The OxiMax System. Nellcor's new platform for pulse oximetry. (7/124)

The new OxiMax Pulse Oximetry System includes the Nellcor N-595 Pulse Oximeter and a new line of OxiMax sensor. The main feature of this platform is the digital memory chip inserted within each OxiMax sensor that contains all the calibration and operating characteristics for that individual sensor. It allows an information exchange between the sensor and the monitor improving monitoring performance during difficult acquisition periods. We reviewed several studies showing that the more centrally placed forehead sensor can offer significant advantage over finger sensor when monitoring patient with low pulse perfusion, especially in situation where rapid detection of hypoxemia is critical.  (+info)

Different patterns of parasympathetic activation in uni- and bilateral migraineurs. (8/124)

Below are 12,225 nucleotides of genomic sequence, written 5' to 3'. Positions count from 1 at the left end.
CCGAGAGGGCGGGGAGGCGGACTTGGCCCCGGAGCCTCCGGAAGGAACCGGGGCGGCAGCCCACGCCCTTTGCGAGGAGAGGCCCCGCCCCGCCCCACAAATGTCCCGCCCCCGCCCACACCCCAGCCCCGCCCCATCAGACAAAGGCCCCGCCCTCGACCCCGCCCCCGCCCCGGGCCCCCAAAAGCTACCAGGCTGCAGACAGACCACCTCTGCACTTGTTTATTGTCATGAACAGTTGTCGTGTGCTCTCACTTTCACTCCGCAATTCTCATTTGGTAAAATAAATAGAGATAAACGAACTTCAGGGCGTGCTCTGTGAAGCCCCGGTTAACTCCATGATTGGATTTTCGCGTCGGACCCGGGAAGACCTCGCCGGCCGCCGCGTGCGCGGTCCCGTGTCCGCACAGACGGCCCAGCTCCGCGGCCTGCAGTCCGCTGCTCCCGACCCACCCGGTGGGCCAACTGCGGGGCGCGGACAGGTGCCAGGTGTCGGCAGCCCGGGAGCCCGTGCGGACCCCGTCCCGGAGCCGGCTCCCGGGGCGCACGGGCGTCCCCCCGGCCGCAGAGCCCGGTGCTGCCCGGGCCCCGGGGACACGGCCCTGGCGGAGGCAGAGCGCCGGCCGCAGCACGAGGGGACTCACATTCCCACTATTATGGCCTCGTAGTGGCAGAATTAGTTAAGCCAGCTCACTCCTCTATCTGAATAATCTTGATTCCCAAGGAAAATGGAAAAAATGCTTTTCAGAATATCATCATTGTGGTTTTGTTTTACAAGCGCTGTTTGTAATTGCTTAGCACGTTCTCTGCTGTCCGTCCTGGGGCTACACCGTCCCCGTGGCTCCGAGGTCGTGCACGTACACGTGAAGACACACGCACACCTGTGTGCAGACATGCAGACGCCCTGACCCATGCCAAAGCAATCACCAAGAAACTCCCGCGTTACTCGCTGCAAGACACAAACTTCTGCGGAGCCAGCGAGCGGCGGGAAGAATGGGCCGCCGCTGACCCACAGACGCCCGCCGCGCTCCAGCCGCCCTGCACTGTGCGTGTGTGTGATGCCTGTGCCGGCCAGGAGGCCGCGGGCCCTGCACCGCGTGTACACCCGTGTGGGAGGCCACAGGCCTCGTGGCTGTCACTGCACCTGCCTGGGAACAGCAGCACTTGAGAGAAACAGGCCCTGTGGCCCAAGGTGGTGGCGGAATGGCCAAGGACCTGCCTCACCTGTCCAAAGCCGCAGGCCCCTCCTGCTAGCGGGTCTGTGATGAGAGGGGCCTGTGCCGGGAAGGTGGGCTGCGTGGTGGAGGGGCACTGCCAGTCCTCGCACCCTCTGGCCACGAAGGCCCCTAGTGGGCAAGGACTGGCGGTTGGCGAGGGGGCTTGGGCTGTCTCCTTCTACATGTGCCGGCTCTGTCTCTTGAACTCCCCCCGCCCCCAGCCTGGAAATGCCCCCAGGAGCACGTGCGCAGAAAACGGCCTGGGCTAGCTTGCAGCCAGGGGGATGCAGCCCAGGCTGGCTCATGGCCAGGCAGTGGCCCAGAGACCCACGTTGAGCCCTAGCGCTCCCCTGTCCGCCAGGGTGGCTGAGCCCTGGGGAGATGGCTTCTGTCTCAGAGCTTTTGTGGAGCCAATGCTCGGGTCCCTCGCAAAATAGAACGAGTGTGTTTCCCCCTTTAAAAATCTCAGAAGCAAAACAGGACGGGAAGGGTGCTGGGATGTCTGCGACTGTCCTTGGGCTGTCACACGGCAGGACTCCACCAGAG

Several lines of evidence support involvement of the parasympathetic system in migraine: (i) migraine-associated symptoms, such as exaggerated facial flushing, lacrimation and rhinorrhea; (ii) increased levels of cranial venous vasoactive intestinal peptide in migraineurs during attacks; and (iii) reports of migraine pain alleviation by intranasal instillation of lidocaine, which can block some of the parasympathetic outflow to the cranium. This study assessed cranial parasympathetic function in migraineurs in between attacks, assuming that abnormal function might imply involvement of the parasympathetics in migraine pathogenesis. We tested 39 female migraineurs outside attacks, of whom 11 had bilateral pain, 20 unilateral at a specific side and eight alternating unilateral head pain, and 16 controls. The trigemino-parasympathetic reflex was studied, using soapy and saline eye drops for stimulation of the afferent limb of the reflex arch, and cutaneous vascular response at the forehead for the efferent limb. The latter was recorded by photoplethysmography on both sides of the forehead. We found no difference in vasodilatation between migraineurs as a group and controls (83.7 +/- 6.5% and 80.8 +/- 7.6%, respectively, not significant). However, when analysing data by the site of pain, we found that those with bilateral pain had the largest vasodilatation response (141.6 +/- 16.2%, P < 0.05 versus controls, analysis of varance, post hoc Tukey-Kramer HSD), while those with unilateral pain had the least vasodilatation (45.5 +/- 3.3%, P < 0.05). The response of patients with alternating pain (97.2 +/- 12.6%) did not differ from controls. It is concluded that cranial parasympathetic function does differ among patients with various migraine types at rest. Based on the understanding of dysfunctional brainstem pain modulation in migraine, we suggest a model of within-brainstem interaction between the two locus coeruleus nuclei, which are involved in control of pain and cranial parasympathetic outflow. The model assumes various levels of inhibitory inter-relationships between these two nuclei; diminution or absence of the normal reciprocal inhibitory relationships between them may underlie the augmented cranial parasympathetic response in bilateral migraineurs, while an excess of reciprocal inhibitory relationship between them may underlie the diminished cranial parasympathetic response in unilateral migraineurs. These findings might help in clarifying inter-relationships between brainstem nuclei in the context of migraine pathogenesis.  (+info)